When most people hear the words ‘crisis management’, they most often think of dramatic corporate disasters such as the BP oil spill, Toyota’s accelerator pedal recall, or the Chicago Tylenol murders. For most of us, these infrequent events catch our attention but do not affect our everyday lives. Instead, individuals face a constant barrage of professional crises that must be managed. At the very least, these situations increase stress and reduce happiness. In the extreme, they threaten your career.
One of the most impressive and consistent characteristics among senior leaders is how calm they seem despite the enormous responsibilities and the political pressure that surrounds them. You want to be the one that other people want in the foxhole with them when the bombs start flying. Your ability to remain, or to appear to remain, calm under fire will define you as an unflappable crisis manager.
Johnson & Johnson’s handling of the Chicago area Tylenol poisonings is widely regarded as the best example of corporate crisis management. Let’s look at their actions to extract best practices that you can apply to your everyday crises.
On Wednesday September 29, 1982, 12-year-old Mary Kellerman of Elk Grove Village, Illinois died a few hours after taking one Extra-Strength Tylenol to treat her cold symptoms. Doctors initially attributed her death to a stroke. The same morning, Adam Janus of Arlington Heights, Illinois took a Tylenol to sooth his mild chest pain. Within hours he was dead of what doctors suspected to be a massive heart attack. That evening, Adam’s brother and sister-in-law consumed capsules from the same Tylenol bottle while gathering to mourn. They met a similar fate. Dr. Thomas Kim of the Northwest Community Hospital suspected that the deaths of the three Janus family members were linked, but his hypothesis was exposure to poison gas.
On a typical day in the Chicago metropolitan area about 200 people die of natural and unnatural causes. So, identifying any common thread between the deaths of Mary Kellerman and the three Janus family members amounts to finding a needle in a haystack. However, two off-duty firefighters did just that and at lightning speed.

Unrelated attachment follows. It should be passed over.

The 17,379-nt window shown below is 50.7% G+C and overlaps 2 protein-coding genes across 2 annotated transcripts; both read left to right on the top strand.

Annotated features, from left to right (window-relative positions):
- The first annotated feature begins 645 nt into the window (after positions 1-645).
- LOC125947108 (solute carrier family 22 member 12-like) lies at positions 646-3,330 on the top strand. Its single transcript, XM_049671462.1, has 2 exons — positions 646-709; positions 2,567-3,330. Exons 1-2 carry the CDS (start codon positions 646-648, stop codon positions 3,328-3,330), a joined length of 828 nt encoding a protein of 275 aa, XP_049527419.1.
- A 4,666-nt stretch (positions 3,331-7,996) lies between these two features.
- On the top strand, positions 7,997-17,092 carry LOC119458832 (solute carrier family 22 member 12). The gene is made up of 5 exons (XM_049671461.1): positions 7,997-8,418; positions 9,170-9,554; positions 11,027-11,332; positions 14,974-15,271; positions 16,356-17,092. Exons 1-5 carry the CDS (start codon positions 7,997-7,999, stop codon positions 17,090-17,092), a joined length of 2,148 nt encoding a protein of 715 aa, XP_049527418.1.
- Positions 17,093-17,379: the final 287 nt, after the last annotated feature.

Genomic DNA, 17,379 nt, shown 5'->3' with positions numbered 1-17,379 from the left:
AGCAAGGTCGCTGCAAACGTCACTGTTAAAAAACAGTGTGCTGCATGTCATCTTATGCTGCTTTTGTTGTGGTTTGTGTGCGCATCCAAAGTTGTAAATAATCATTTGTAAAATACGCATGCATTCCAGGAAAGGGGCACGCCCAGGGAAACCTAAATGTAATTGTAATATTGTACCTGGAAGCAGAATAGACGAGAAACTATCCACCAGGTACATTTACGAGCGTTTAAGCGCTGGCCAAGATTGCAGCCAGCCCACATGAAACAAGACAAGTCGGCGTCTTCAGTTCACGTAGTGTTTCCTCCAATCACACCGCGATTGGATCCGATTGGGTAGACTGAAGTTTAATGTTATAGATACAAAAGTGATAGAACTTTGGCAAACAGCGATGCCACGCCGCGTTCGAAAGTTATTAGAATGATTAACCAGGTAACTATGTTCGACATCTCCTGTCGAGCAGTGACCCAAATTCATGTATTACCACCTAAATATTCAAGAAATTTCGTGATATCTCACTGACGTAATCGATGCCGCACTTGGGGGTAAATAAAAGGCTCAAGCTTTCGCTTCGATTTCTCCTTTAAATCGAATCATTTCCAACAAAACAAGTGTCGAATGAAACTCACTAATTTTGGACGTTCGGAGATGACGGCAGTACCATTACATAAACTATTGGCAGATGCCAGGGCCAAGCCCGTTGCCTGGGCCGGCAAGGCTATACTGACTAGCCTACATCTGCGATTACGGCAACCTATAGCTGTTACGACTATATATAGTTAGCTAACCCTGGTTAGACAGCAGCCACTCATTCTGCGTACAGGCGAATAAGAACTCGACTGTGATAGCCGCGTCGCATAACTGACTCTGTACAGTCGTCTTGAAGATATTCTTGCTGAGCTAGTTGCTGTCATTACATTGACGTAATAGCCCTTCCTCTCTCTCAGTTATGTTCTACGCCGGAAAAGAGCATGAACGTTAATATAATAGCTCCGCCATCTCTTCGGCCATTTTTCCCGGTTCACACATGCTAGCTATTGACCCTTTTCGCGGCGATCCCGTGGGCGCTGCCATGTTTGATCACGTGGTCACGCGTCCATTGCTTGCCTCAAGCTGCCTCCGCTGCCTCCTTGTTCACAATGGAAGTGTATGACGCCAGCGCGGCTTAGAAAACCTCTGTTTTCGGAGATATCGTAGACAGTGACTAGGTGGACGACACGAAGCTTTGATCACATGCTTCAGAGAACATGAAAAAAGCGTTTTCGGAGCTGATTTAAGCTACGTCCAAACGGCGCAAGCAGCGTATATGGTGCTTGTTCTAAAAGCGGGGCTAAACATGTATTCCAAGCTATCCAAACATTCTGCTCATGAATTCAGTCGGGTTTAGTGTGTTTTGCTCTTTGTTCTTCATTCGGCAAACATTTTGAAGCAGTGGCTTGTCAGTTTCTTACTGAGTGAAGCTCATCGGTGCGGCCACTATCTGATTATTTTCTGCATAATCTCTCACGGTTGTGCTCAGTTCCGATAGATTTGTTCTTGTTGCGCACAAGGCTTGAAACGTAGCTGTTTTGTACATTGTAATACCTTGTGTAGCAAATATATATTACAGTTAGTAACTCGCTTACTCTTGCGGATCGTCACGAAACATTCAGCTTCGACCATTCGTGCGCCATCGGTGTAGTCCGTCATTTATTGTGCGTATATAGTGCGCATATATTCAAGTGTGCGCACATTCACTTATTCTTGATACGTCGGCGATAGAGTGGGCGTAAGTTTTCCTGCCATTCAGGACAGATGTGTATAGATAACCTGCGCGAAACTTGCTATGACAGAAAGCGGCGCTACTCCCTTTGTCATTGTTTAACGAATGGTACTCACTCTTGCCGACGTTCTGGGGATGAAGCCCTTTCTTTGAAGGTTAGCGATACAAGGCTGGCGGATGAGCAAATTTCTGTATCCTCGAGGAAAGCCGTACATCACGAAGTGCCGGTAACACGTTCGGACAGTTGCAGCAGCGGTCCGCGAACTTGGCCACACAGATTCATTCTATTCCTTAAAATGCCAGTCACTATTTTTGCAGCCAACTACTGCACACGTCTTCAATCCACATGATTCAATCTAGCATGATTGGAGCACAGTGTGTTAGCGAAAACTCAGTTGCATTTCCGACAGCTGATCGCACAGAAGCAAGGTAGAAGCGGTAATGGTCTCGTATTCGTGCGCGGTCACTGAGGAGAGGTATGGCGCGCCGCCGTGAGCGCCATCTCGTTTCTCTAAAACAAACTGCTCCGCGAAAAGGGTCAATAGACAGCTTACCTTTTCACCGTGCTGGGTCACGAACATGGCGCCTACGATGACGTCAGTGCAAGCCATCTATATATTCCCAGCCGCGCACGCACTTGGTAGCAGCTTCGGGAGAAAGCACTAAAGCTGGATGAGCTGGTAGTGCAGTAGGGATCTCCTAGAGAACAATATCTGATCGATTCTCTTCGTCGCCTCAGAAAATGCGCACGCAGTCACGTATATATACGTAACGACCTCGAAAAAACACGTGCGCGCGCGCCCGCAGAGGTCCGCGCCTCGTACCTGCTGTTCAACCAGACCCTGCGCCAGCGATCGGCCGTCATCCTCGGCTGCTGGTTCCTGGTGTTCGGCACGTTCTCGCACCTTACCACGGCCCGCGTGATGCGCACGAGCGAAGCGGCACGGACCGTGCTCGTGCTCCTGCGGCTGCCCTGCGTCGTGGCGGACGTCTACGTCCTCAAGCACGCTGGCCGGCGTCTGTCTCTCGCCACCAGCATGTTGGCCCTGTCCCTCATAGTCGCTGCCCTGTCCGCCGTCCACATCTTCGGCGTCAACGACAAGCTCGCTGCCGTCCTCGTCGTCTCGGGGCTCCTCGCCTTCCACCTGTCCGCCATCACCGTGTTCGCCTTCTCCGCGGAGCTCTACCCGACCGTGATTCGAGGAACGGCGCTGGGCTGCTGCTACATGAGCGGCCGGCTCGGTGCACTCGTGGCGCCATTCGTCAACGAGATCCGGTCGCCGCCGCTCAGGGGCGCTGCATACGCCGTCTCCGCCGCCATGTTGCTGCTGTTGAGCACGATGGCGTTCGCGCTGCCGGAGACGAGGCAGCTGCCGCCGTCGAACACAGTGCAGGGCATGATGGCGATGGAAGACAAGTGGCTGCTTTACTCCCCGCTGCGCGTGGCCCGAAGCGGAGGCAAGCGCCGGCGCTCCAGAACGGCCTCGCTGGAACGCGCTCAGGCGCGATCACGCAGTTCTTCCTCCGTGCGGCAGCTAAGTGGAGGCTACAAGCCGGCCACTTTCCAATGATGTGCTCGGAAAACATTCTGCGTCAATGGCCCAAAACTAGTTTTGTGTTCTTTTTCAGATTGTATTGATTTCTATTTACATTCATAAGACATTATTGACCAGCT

Knowing that young Mary Kellerman had taken Tylenol before her death, Elk Grove firefighter Richard Keyworth asked his friend Arlington Heights firefighter Philip Cappitelli to check with paramedics to see if the Janus family members had also ingested the pain reliever. Once the connection was found, police retrieved the suspicious bottles from the Kellerman and Janus homes and sent them for testing.
By Thursday September 30, Cook County Chief Toxicologist Michael Shaffer confirmed that capsules in the bottles were filled with approximately 65 milligrams of potassium cyanide, about 10,000 times the dose necessary to kill the average person. Johnson and Johnson was notified immediately and Chicago police officers drove through the streets blasting warnings through their loudspeakers urging people to avoid taking Tylenol. All three major television networks reported the story in the evening news.
On Friday October 1st, the Food and Drug Administration issued a consumer advisory to avoid taking Tylenol capsules “until the series of deaths in the Chicago area can be clarified.” Despite the warnings, three more people perished from tainted Tylenol in the Chicago area by the end of the day bringing the death toll to seven.
In the ensuing chaos, Tylenol took as much time as they could to analyze the facts. They discovered that the deadly bottles had come from four manufacturing lots produced at two separate factories over the period of many weeks. Though cyanide was available at the factories, the company concluded that the bottles must have been tainted after shipping since the deaths were concentrated in one geographic area and in a short time span. The evidence pointed to the hypothesis that someone must have purchased the bottles, added the poison, and put the bottles back on the shelf. (Though a conviction has never been obtained, the prime suspect served 13 years of a 20 year sentence for attempting to extort $1 million from Johnson and Johnson as well as six unrelated counts of mail and credit card fraud).